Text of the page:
– Please visit my new site for all announcements. If you’d rather not have to rely on checking a website regularly, sign up for my newsletter instead! This will cover all news for Mark Reads, Mark Watches, and my fiction releases. 

Posted by Phil Plait

I recently wrote about citizen scientists (people who are enthusiastic about science but who may not have professional scientific training) combing through NASA data and hitting pay dirt: They found a brown dwarf just a little over a hundred light-years away, one that had been missed by previous data searches.

It turns out there may be a lot more to find. And by a lot more, I mean A LOT MORE. Scientists have recently found that there could be as many as one hundred billion brown dwarfs in our galaxy, half as many as there are stars!

Brown dwarfs are funny objects. They’re more massive than planets, but lack the mass needed to squeeze hydrogen in their cores hard enough to get it to fuse into helium. That’s what makes a star a star: the ability to stably fuse one element into another. The definitions get complicated, because nature isn’t as fussy about having clear boundaries between one type of object from another as humans are, but in the end brown dwarfs occupy that space between planets and stars, similar to but distinct from both.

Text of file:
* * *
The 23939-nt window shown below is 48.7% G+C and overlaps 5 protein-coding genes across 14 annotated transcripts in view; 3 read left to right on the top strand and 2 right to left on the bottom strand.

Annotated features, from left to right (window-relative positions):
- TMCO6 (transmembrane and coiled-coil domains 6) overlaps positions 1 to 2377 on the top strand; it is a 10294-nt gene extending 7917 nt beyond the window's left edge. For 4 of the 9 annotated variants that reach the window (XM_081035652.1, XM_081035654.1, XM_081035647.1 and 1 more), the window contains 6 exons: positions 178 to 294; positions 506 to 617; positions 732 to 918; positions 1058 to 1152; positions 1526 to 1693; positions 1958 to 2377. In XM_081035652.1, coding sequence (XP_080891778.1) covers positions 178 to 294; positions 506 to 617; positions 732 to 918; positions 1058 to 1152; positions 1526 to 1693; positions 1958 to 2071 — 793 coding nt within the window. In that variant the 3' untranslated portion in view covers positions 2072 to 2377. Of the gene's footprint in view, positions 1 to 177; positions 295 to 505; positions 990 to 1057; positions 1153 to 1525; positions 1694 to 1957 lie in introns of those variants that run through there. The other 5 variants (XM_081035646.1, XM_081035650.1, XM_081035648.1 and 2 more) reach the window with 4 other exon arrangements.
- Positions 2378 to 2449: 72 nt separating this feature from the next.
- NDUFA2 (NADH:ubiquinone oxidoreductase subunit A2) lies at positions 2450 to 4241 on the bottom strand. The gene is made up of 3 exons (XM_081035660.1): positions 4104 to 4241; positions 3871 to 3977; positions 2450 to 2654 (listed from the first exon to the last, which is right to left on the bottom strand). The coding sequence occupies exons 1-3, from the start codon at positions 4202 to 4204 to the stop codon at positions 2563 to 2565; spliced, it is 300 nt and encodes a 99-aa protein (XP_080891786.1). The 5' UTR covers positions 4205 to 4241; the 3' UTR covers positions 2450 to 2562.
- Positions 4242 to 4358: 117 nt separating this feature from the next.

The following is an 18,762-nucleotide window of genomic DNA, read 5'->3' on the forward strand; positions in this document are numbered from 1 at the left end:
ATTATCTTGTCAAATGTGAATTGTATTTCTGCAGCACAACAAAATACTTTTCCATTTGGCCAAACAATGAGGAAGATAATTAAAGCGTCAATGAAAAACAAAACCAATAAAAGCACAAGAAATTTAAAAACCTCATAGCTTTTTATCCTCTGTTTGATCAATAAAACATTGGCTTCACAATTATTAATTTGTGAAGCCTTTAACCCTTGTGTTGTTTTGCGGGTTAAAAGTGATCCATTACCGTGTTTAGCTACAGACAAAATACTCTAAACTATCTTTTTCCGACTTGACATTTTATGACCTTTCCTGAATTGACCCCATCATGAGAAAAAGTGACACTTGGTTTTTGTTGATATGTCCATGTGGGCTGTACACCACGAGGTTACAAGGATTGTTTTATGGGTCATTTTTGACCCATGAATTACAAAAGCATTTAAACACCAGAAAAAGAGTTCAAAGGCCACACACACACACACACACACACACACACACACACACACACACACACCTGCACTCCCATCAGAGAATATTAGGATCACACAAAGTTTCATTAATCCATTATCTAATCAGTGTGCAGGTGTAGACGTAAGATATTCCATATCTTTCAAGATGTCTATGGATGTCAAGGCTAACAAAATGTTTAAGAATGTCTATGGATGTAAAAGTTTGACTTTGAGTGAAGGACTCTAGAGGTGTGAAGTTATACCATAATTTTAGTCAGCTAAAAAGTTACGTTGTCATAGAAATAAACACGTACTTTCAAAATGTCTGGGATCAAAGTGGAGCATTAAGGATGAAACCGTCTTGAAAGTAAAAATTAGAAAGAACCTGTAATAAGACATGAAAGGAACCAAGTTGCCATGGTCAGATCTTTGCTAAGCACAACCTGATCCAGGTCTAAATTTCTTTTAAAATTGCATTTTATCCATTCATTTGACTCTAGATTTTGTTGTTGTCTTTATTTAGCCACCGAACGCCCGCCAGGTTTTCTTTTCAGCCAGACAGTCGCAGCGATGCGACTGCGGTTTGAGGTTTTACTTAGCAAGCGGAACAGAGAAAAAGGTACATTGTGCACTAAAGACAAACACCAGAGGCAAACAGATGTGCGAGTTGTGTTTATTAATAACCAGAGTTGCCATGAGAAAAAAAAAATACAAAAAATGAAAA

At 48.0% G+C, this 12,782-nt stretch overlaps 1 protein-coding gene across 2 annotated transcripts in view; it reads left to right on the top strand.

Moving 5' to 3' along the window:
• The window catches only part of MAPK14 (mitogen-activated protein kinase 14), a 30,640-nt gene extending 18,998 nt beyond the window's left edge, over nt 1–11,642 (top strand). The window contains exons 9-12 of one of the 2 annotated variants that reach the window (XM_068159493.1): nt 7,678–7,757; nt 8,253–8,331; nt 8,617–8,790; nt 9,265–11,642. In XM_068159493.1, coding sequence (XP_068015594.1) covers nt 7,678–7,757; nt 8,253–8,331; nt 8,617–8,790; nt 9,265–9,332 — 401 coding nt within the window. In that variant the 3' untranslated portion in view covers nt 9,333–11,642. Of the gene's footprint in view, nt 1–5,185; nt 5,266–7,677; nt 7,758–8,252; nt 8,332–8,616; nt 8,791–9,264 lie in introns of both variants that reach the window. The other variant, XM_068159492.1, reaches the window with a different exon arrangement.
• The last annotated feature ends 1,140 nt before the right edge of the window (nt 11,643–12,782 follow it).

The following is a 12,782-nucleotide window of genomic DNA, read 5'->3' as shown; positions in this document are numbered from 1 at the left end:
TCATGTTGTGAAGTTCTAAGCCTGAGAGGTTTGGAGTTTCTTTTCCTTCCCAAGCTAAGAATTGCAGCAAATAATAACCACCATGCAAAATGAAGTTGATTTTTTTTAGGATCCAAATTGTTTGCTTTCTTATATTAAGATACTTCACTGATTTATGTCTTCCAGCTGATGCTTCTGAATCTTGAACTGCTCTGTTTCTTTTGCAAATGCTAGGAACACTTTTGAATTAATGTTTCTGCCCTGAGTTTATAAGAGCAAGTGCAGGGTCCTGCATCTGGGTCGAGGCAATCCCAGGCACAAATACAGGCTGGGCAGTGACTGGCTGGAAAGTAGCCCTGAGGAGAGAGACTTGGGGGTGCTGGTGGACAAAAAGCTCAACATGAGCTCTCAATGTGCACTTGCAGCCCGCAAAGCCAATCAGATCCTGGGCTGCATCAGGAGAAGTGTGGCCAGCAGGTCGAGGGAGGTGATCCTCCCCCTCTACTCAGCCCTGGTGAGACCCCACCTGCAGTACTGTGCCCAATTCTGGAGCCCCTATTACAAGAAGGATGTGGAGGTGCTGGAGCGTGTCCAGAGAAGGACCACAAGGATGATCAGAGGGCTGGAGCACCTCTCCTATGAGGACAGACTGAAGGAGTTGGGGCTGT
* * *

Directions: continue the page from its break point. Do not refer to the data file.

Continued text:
They’re their own thing. And we didn’t even know they existed until 1995, when the first, Teide 1, was discovered. They’re incredibly faint in visible light (the kind of light we see), and even in infrared, where they give off most of their energy, they’re not exactly beacons. But they started turning up in observations made by telescopes equipped to look in the infrared, and now we know of a few thousand.

The thing is, the ones we see are perforce nearby. More than a thousand light-years away or so, they fade to invisibility. That may seem like a lot, but the Milky Way galaxy is one hundred thousand light-years across! We’re only seeing brown dwarfs locally, so it’s hard to get good statistics on them galactically.